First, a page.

Last week the Securities and Exchange Commission (“SEC”) and the Financial Industry Regulatory Authority (“FINRA”) released updated guidance to the disciplinary disclosures section of Form CRS. The purpose of Form CRS is to provide a succinct summary of the business of the Investment Adviser or Broker-Dealer to provide a retail investor with the proper information to make an informed decision regarding whether an investment advisory or brokerage relationship is in the best interest of the investor. Form CRS also provides a platform to generate questions for clients to ask their financial professional to spark a conversation regarding the disclosures. Likewise, the purpose of the disciplinary section of the Form CRS is to give an overall indication as to whether the firm or its financial professionals have disciplinary history to disclose.

The SEC and FINRA place a high level of importance on ensuring that firms adequately disclose their disciplinary history to provide full and accurate disclosure to retail investors. Since June 30, 2020, the required implementation date of Form CRS, the SEC and FINRA have examined investment advisers to determine compliance with the guidance regarding Form CRS and Regulation BI. In its examinations, the regulators determined that many investment advisory and brokerage firms were either not providing a response to the disciplinary section or providing more details than the section’s instructions require. The following are summaries of the updated guidance on Form CRS disciplinary disclosures:

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The Office of Compliance Inspections and Examinations (“OCIE”) published a Risk Alert highlighting the need for investment advisers to prevent unauthorized access to client data stored on websites.

Recently, cyber attackers have used “credential stuffing” and other methods to breach web-based user accounts. Credential stuffing is when a hacker combines lists of stolen account information from the dark web and customized scripts to compromise user names and passwords to other sites. Hackers prefer this method because it seems to be more efficient and successful than more traditional methods of hacking, like a brute force attack.

OCIE has the following recommendations for Investment Advisers to consider in protecting themselves and their websites against credential stuffing attacks: Continue reading ›

In July 2020, the Securities and Exchange Commission issued supplemental guidance relating to the duties of investment advisers with respect to proxy voting. This follows guidance issued in 2019, which we have discussed before. The prior guidance was issued in connection with amended rules finalized at the same time which dealt with proxy solicitations under the federal securities laws. Those amendments were designed to grant companies that issue stock to obtain advisory firms’ recommendations on proxy issues in advance of the proxy submission deadline. As a result, the issuer has time to submit additional materials as part of the proxy solicitation.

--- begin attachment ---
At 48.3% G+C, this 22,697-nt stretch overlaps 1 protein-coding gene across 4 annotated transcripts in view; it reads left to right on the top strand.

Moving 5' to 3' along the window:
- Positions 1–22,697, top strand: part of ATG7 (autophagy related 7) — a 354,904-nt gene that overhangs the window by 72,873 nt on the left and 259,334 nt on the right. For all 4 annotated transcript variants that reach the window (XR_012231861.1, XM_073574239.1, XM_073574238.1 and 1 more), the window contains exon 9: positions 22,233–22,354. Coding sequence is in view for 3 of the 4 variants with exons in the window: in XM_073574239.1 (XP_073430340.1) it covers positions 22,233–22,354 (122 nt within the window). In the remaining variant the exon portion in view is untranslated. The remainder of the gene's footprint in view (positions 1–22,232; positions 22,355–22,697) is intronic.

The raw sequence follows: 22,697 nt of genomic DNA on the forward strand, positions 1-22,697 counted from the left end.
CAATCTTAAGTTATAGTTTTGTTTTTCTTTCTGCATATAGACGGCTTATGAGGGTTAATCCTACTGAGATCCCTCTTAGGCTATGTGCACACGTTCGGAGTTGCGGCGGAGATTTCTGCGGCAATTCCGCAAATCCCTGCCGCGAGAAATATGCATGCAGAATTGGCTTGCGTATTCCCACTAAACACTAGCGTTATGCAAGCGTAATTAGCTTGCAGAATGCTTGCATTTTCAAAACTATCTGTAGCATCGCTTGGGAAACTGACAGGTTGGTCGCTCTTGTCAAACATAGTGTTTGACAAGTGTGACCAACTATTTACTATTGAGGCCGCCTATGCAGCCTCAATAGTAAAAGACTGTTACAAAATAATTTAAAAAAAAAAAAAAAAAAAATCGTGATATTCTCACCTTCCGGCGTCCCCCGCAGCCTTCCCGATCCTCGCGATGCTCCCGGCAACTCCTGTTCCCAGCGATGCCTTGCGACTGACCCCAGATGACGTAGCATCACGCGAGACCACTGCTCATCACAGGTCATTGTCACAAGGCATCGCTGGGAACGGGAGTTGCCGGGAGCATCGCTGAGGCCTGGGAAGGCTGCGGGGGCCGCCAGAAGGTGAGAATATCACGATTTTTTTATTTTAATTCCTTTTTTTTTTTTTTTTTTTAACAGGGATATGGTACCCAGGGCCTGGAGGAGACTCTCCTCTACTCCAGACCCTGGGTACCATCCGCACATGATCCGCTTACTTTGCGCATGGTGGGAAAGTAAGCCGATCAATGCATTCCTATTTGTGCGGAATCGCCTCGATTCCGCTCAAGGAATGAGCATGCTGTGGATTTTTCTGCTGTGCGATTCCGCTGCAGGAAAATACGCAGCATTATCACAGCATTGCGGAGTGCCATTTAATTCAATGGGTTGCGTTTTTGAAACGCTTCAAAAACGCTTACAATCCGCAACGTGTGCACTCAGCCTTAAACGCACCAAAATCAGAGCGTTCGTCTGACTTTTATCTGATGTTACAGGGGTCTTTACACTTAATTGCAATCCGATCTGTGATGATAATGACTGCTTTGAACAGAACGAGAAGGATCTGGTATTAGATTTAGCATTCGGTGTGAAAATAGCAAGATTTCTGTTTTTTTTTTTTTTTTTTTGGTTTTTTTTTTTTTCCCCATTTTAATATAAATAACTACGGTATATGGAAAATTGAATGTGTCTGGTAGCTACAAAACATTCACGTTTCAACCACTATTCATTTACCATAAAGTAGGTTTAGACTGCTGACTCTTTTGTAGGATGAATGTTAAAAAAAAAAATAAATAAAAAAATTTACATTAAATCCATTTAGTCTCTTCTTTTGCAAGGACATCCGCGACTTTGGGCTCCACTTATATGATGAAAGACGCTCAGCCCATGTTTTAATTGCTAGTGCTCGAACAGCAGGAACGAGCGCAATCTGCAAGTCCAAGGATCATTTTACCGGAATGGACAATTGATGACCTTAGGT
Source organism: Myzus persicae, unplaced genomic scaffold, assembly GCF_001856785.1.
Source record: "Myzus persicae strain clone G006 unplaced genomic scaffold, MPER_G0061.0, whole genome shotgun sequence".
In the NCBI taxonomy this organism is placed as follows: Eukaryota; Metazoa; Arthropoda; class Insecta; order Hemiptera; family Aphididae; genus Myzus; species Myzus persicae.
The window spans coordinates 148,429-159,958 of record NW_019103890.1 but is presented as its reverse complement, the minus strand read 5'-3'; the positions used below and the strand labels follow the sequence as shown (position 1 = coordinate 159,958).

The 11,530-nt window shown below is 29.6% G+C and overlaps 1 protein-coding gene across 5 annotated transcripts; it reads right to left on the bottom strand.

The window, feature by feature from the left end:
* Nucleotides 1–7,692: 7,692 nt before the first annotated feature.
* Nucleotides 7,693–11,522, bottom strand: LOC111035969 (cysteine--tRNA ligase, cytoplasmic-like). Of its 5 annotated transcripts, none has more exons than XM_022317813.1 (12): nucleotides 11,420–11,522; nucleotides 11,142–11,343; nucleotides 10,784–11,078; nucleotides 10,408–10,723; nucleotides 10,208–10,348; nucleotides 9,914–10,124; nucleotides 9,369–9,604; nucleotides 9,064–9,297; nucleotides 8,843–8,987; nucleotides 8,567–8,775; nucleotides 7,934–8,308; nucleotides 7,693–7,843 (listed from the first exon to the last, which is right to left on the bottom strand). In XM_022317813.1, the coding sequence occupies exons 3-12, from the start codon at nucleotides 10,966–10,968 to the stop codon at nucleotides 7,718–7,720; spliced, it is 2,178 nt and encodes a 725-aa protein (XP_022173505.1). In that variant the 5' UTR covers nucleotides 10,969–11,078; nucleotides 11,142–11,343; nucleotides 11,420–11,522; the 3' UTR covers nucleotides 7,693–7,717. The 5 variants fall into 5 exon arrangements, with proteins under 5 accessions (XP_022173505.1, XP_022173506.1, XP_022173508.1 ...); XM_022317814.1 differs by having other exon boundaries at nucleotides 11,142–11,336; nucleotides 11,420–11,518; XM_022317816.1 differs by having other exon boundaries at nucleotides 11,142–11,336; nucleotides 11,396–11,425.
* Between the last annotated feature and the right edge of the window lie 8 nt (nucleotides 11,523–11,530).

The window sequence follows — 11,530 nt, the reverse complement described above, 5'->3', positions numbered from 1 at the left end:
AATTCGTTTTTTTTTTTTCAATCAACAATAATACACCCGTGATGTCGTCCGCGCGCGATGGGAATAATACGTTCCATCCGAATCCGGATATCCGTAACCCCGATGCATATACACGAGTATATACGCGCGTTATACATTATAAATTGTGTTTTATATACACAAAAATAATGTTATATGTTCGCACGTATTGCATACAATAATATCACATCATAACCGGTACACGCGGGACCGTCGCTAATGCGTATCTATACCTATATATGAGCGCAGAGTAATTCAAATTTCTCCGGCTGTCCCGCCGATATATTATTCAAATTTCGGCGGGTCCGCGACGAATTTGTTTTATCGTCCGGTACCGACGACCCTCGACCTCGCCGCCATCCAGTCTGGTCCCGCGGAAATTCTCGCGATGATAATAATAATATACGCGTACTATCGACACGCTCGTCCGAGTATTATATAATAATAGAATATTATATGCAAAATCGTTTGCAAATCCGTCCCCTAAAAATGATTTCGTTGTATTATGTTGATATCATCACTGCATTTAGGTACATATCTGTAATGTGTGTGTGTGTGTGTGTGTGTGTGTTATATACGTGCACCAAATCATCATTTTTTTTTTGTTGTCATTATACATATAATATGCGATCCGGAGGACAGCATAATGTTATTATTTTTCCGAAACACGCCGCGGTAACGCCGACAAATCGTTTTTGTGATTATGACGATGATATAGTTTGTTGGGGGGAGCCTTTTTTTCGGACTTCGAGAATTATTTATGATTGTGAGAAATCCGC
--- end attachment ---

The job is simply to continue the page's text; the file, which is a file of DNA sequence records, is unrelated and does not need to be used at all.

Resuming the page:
As a result of the new rules, proxy voting services will be forced to share their voting recommendations with the issuers of the securities at or prior to the providing the recommendations to their institutional clients, and if issuers submit additional information in response, must also disclose such information to the clients. The proxy advisers must also disclose any conflicts of interest that might exist that could reasonably be expected to influence their recommendations.

The effective date of the amended rule is 60 days after publication. Proxy advisory firms must comply with the amendments by December 1, 2021. The supplemental guidance became effective on September 3, 2020. Continue reading ›

As illustrated in two recent cases, the SEC’s Enforcement Division continues to root out RIAs that receive excessive undisclosed fees, particularly 12b-1 fees and mutual fund revenue sharing payments. As we have noted repeatedly, the SEC has focused on this issue in the last several years. At issue is whether an adviser properly disclosed to its clients that its representatives or an affiliated broker-dealer would receive 12b-1 fees based upon the recommendation of a mutual fund share class that pays such a fee when other classes that do not carry such a fee are available to the client.

In the first case, SCF Investment Advisors (SCF), a California-based registered investment adviser, consented to more than $700,000 in monetary sanctions imposed by the SEC relating to the firm’s practice of receiving 12b-1 fees in advisory accounts without proper disclosure. According to the order, SCF used mutual funds and money market funds that paid 12b-1 fees, although the receipt of those fees was not disclosed to clients and less expensive alternatives were available. The firm’s affiliated broker-dealer also received revenue sharing payments, a practice that was also not disclosed. As a result of those charges, SCF and its affiliates were unjustly enriched, and the clients’ performance was lower than it would have been had the practices not existed.

In 2018, the SEC granted RIAs the opportunity to enter into consent orders that did not carry civil penalties by self-reporting the receipt of undisclosed 12b-1 fees. In those cases, however, the firms would nevertheless be required to reimburse clients the amounts received in 12b-1 fees. In April of this year, as a result of that self-disclosure initiative, the SEC announced that the initiative resulted in 95 RIAs returning nearly $140 million to their customers. Continue reading ›

In a closely-watched move, the SEC voted 3-2 this past Wednesday to expand the definition of an “accredited investor” to include both state-registered and SEC-registered investment advisers with $5 million or more in assets. Accredited investors are those who are permitted to purchase unregistered securities such as those typically sold in a private placement. The current definition includes individuals or married couples with $1 million or more in investments and individuals with $200,000 in annual income or total income with a spouse of $300,000.

Also added to the definition are individuals who hold Series 7, 65, and 82 licenses. Those correspond to examinations for the general securities agent or representative, the investment adviser representative, and the private placement agent, respectively. “Knowledgeable employees” of a private fund are now also accredited investors. In addition to the new categories included, the Commission established a framework whereby additional categories of sophisticated investors can be added to the definition over time.